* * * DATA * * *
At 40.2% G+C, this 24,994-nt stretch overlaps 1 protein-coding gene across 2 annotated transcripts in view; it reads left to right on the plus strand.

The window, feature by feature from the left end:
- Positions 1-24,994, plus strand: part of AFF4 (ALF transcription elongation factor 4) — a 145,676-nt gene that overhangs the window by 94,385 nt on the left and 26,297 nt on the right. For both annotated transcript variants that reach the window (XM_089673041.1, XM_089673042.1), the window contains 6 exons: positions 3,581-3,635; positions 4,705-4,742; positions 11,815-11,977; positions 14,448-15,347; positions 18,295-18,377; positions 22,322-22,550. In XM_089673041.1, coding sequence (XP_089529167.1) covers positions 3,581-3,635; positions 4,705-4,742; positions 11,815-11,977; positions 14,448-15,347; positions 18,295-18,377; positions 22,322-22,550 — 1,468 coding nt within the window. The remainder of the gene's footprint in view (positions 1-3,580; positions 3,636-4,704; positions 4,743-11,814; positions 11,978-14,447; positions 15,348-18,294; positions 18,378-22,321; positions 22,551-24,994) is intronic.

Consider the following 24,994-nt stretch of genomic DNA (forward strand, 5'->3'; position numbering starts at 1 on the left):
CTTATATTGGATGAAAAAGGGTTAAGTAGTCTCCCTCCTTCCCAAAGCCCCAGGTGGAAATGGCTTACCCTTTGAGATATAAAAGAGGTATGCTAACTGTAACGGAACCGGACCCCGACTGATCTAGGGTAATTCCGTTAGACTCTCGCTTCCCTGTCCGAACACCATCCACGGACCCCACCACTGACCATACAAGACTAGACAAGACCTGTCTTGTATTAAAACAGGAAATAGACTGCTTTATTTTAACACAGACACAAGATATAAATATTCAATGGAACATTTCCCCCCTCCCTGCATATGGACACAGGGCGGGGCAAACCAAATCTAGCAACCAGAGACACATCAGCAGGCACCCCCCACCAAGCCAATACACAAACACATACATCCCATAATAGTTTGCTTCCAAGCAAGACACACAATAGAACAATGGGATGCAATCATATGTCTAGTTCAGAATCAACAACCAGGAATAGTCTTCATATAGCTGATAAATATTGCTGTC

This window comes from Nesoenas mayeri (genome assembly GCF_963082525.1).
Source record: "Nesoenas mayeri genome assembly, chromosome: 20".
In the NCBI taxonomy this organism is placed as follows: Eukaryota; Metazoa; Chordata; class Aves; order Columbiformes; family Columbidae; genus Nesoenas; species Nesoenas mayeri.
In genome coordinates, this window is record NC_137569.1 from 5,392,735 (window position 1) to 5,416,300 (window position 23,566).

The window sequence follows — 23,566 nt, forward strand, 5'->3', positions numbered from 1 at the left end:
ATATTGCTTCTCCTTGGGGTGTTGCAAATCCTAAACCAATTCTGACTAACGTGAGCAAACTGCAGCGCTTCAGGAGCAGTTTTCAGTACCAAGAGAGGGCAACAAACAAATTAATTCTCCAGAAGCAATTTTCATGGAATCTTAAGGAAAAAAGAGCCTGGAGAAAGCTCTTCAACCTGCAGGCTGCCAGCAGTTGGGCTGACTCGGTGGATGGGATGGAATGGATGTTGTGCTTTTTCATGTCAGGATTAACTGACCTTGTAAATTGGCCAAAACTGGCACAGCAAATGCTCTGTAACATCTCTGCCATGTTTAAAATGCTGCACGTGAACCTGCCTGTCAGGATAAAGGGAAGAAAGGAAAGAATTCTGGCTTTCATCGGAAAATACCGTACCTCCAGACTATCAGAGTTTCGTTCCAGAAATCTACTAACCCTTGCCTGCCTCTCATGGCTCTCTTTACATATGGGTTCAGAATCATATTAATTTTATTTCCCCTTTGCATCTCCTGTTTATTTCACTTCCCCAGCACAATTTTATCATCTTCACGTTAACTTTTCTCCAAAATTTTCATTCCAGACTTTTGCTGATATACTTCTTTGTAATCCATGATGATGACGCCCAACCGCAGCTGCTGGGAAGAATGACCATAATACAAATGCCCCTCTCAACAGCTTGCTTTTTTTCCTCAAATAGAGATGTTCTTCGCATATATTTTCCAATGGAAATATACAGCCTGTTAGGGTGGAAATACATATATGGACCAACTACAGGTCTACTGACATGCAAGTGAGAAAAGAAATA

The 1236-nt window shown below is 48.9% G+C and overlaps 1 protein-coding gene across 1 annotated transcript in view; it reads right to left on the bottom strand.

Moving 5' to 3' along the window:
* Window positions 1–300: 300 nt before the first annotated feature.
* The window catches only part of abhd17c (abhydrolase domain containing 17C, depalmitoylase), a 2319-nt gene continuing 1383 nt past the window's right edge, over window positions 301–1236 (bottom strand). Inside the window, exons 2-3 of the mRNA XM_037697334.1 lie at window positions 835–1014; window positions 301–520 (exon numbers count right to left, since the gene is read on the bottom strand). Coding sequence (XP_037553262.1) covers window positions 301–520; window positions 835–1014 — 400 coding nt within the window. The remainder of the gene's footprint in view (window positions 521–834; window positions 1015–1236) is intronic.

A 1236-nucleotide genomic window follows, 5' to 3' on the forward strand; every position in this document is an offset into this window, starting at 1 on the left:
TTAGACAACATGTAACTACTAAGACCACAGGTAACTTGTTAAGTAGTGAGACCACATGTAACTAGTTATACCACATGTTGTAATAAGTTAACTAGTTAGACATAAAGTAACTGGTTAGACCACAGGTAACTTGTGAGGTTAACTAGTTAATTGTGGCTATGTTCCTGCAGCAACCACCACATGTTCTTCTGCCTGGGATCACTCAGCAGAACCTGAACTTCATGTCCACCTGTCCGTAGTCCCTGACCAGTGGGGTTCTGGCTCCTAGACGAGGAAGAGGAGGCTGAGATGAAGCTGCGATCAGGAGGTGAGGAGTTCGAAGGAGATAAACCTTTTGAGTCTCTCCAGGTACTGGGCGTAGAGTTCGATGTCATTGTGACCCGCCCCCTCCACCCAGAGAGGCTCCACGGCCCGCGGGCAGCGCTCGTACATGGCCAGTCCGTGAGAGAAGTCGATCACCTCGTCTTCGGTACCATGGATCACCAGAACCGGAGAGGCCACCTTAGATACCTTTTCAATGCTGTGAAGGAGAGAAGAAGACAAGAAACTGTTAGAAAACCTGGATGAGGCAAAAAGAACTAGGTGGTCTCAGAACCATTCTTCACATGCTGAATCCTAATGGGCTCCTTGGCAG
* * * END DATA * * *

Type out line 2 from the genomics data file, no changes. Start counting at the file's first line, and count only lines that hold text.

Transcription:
The window, feature by feature from the left end: